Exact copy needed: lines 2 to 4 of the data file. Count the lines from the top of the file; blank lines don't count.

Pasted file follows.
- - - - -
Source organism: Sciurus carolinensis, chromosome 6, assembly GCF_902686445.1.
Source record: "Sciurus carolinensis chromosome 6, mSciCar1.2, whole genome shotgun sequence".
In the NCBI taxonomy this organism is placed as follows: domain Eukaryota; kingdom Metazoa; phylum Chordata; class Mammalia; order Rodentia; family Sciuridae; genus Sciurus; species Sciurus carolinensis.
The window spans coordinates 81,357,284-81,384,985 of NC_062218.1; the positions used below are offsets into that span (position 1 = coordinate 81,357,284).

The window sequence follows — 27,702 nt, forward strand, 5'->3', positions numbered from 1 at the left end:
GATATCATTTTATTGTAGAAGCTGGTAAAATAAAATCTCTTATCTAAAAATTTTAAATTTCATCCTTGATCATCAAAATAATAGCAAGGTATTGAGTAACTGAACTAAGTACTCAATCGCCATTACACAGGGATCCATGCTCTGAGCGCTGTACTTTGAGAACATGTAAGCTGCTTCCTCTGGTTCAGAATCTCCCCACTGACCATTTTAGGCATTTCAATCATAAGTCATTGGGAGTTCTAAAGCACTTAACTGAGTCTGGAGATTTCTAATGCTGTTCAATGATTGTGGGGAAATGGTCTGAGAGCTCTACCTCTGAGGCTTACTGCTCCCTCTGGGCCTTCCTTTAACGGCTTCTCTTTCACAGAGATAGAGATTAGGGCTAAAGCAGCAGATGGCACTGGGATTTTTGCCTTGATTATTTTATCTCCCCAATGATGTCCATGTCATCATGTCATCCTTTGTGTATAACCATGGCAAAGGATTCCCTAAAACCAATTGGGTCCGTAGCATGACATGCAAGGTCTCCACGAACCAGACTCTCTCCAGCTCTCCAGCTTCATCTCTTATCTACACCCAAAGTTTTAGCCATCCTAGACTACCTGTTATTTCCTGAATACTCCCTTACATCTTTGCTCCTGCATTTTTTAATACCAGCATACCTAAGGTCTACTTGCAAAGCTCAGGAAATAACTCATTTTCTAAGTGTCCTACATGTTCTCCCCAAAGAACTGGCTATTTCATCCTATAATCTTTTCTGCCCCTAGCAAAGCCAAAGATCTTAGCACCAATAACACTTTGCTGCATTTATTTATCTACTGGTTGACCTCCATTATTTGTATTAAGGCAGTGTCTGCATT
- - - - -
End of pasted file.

Source record: "Sciurus carolinensis chromosome 6, mSciCar1.2, whole genome shotgun sequence".
In the NCBI taxonomy this organism is placed as follows: domain Eukaryota; kingdom Metazoa; phylum Chordata; class Mammalia; order Rodentia; family Sciuridae; genus Sciurus; species Sciurus carolinensis.
The window spans coordinates 81,357,284-81,384,985 of NC_062218.1; the positions used below are offsets into that span (position 1 = coordinate 81,357,284).